Preparation for the Century

Bulletin #: 24
By a survivor of the
Bicentennial Dearborn to Philadelphia Tour ’76
and Century ’77
James P. Thompson, M.D.
Revised: 1994-01-01

Presumably we emerged from the sea. First we swam, then learned to crawl, then to climb, and finally to walk. Our fascination with the wheel is lost in the shadows of antiquity, but our ability to self-propel ourselves on the wheel is barely one hundred years old.

As a walker, man is quite efficient, requiring only .75 calories per gram of weight per kilometer traveled, which is better than the efficiency of dogs, birds, or the automobile, but not quite as good as the fish. However, put man on a bicycle and he becomes the most efficient of all traveling animals and machines, using .15 calories per gram of weight per kilometer traveled.* In addition to this economy package, all the bonus goodies offered by The Wheelmen fall into line, such as socializing, touring, awareness of history, being at one with ecology, and having an inexpensive means of acquiring improved body tone and maintaining a better physical condition.

After joining The Wheelmen one discovers there is a ladder of accomplishment; namely, the OHWT (10 miles or more cross-country touring) and the Century (100 miles in one day). Fortunately, one can be a participating member without competing for these classifications. Should every member be urged to climb this competitive ladder? Definitely not! The decision to commit oneself to the stress of the OHWT or the Century depends upon a number of factors. Have you had or do you now have an active medical problem? It is obvious that being overweight, or having diabetes, kidney disease, heart disease, etc., affect your decision. But do remember that serious medical problems do not preclude a fitness program tailored to your abilities. For example, under medical supervision, known cardiac cases as observed with treadmill and stress tests are very effectively rehabilitated. They first start with walking, later jogging, and as cardiac function improves, cycling. So if you have had medical problems, get proper medical advice for your conditioning program.

Wheelmen joining our conditioning class can be divided into four age groups: (1) under 30 years, (2) 30-40 years, (3) 40-50 years, (4) 50 plus years. All trainers and medics are aware that the younger age group is favored as far as the muscular and cardiovascular systems are concerned. If you have no known health problems and your general physical fitness is good, let’s start to ride.

You must guard against overdoing. “Progress slowly” says Dr. K. H. Cooper.** By so doing you will build up your legs and general muscle tone, and more important, you will not overtax your heart.

To make your cycle fitness program logical, check your resting pulse rate (65-80). Pick a fairly level test area of from 2 to 5 miles. Start your ride and try to maintain 60-90 RPM (pedal revolutions per minute) for 2-5 minutes and check your heart rate again after the completion of your selected distance. If your heart rate does not exceed 120 and you are not out of breath, continue riding. Do not force yourself. Stop or slow down if you get out of breath or have any pain or dizziness. Don’t try to keep up with a younger or faster rider.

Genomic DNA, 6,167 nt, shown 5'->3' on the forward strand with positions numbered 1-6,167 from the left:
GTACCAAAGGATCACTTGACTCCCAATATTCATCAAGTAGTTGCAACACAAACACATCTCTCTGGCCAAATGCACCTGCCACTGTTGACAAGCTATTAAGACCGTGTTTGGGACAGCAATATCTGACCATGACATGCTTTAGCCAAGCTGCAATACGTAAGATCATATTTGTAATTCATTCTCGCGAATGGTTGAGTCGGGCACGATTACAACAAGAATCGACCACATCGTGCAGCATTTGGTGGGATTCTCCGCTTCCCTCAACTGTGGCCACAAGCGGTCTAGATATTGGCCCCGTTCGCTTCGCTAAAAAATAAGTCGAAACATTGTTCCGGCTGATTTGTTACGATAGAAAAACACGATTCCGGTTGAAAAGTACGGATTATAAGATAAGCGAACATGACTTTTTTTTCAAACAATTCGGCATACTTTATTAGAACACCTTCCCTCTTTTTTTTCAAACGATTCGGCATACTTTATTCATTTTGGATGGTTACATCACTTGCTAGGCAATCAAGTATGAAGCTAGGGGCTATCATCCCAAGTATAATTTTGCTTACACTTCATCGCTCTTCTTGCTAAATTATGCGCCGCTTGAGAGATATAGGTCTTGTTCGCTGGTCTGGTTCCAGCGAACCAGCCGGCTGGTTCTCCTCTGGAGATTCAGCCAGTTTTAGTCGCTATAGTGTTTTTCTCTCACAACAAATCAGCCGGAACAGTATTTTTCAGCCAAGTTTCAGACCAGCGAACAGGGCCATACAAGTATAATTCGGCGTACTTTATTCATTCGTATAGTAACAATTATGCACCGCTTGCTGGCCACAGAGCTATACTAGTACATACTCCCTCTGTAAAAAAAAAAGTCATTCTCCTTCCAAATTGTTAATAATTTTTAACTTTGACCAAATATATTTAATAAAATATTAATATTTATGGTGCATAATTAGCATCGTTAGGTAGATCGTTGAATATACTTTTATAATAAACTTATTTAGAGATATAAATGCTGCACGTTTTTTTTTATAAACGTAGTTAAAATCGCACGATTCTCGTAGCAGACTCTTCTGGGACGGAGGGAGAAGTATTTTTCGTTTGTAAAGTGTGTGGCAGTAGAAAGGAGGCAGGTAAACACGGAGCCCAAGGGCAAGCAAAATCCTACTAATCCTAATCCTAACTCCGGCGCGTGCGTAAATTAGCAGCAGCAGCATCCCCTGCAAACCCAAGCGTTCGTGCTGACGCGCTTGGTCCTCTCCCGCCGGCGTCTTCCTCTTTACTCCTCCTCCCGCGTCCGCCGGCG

If you can cover your test area without undue stress, increase the speed and distance of your riding. Try to push your pulse rate to approximately 120-140, and if not out of breath, see if you can continue at this pace for 10-15 minutes. Five minutes after completing this cycling stress course your pulse should drop below 120, and in 10 minutes, below 100. If the pulse rate does not return to below 100 in ten minutes, reduce your activity until you can build up to greater cardiac efficiency.

The whole field of heart and lung conditioning is known as aerobics,** and if properly applied, can, with safety, be used as a guide to an effective conditioning program to prepare for the OHWT and the Century. Depending on your age and basic fitness, the preparation time for these events could be as short as sixty days. Don’t prepare for just one big event. Get in condition and stay in condition. You will feel better, look better, and live ten years longer, as you cycle over the countryside with your Wheelmen friends.

A Check List for Long Distance Riding

  1. The bike must be in good condition:
    a. Check spokes and tires.
    b. Be sure bearings are properly adjusted and oiled.
    c. Ensure that the seat is adjusted for your derriere and to your style of riding—seat cover of heavy leather and not too soft.

  2. Clothing:
    a. Stitch chamois skin into the seats of riding pants, as many experienced riders do.
    b. Wear clothing light and tight enough to avoid snagging on seat or handlebars when mounting and dismounting.
    c. Wear light gloves, always.
    d. Wear head protection if racing and when riding in traffic or in bright sun.

  3. Food:
    a. Drink plenty of fluids, Gatorade, etc.
    b. Replace salt if perspiring a lot, especially if temperature approaches 90°F.
    c. Take adequate first class protein foods to build up muscle tone.
    d. Eat much carbohydrate before and during a demanding ride.

  4. Avoid chilling while riding and especially on concluding any demanding ride.

* V. A. Tucker, Duke University
** K. H. Cooper, M.D. “The New Aerobics”

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